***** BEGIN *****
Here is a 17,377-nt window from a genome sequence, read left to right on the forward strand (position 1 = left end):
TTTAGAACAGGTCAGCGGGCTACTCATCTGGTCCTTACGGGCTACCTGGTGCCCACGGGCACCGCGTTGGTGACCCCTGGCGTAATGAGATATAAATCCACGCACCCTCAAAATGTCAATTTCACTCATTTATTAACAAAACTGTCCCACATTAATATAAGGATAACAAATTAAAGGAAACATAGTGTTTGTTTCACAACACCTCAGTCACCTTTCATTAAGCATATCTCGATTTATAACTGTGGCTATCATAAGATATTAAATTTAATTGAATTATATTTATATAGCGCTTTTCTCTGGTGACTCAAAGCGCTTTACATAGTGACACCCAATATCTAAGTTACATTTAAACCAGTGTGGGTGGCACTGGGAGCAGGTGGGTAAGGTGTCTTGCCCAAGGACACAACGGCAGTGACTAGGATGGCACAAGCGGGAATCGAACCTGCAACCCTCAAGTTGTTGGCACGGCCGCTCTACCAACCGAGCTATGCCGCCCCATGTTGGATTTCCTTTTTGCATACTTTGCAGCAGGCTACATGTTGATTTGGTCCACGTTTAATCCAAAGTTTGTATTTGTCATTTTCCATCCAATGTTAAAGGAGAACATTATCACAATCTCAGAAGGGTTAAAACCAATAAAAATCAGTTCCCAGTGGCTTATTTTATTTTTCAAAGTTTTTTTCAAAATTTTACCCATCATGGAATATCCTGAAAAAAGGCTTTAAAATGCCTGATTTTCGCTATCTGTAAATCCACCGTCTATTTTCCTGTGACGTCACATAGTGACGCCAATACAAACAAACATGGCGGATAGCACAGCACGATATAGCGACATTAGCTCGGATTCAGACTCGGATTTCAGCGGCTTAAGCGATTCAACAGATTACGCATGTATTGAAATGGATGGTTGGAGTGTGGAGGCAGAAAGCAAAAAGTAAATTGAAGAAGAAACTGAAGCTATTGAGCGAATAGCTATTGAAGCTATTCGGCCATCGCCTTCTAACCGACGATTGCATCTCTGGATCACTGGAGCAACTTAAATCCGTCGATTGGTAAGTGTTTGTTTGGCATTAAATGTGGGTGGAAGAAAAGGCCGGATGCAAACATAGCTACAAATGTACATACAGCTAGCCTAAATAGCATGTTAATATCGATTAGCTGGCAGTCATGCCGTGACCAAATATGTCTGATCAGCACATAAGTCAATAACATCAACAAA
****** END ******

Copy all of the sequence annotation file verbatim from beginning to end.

Here is a 17,377-nt window from a genome sequence, read left to right on the forward strand (position 1 = left end):
TTTAGAACAGGTCAGCGGGCTACTCATCTGGTCCTTACGGGCTACCTGGTGCCCACGGGCACCGCGTTGGTGACCCCTGGCGTAATGAGATATAAATCCACGCACCCTCAAAATGTCAATTTCACTCATTTATTAACAAAACTGTCCCACATTAATATAAGGATAACAAATTAAAGGAAACATAGTGTTTGTTTCACAACACCTCAGTCACCTTTCATTAAGCATATCTCGATTTATAACTGTGGCTATCATAAGATATTAAATTTAATTGAATTATATTTATATAGCGCTTTTCTCTGGTGACTCAAAGCGCTTTACATAGTGACACCCAATATCTAAGTTACATTTAAACCAGTGTGGGTGGCACTGGGAGCAGGTGGGTAAGGTGTCTTGCCCAAGGACACAACGGCAGTGACTAGGATGGCACAAGCGGGAATCGAACCTGCAACCCTCAAGTTGTTGGCACGGCCGCTCTACCAACCGAGCTATGCCGCCCCATGTTGGATTTCCTTTTTGCATACTTTGCAGCAGGCTACATGTTGATTTGGTCCACGTTTAATCCAAAGTTTGTATTTGTCATTTTCCATCCAATGTTAAAGGAGAACATTATCACAATCTCAGAAGGGTTAAAACCAATAAAAATCAGTTCCCAGTGGCTTATTTTATTTTTCAAAGTTTTTTTCAAAATTTTACCCATCATGGAATATCCTGAAAAAAGGCTTTAAAATGCCTGATTTTCGCTATCTGTAAATCCACCGTCTATTTTCCTGTGACGTCACATAGTGACGCCAATACAAACAAACATGGCGGATAGCACAGCACGATATAGCGACATTAGCTCGGATTCAGACTCGGATTTCAGCGGCTTAAGCGATTCAACAGATTACGCATGTATTGAAATGGATGGTTGGAGTGTGGAGGCAGAAAGCAAAAAGTAAATTGAAGAAGAAACTGAAGCTATTGAGCGAATAGCTATTGAAGCTATTCGGCCATCGCCTTCTAACCGACGATTGCATCTCTGGATCACTGGAGCAACTTAAATCCGTCGATTGGTAAGTGTTTGTTTGGCATTAAATGTGGGTGGAAGAAAAGGCCGGATGCAAACATAGCTACAAATGTACATACAGCTAGCCTAAATAGCATGTTAATATCGATTAGCTGGCAGTCATGCCGTGACCAAATATGTCTGATCAGCACATAAGTCAATAACATCAACAAA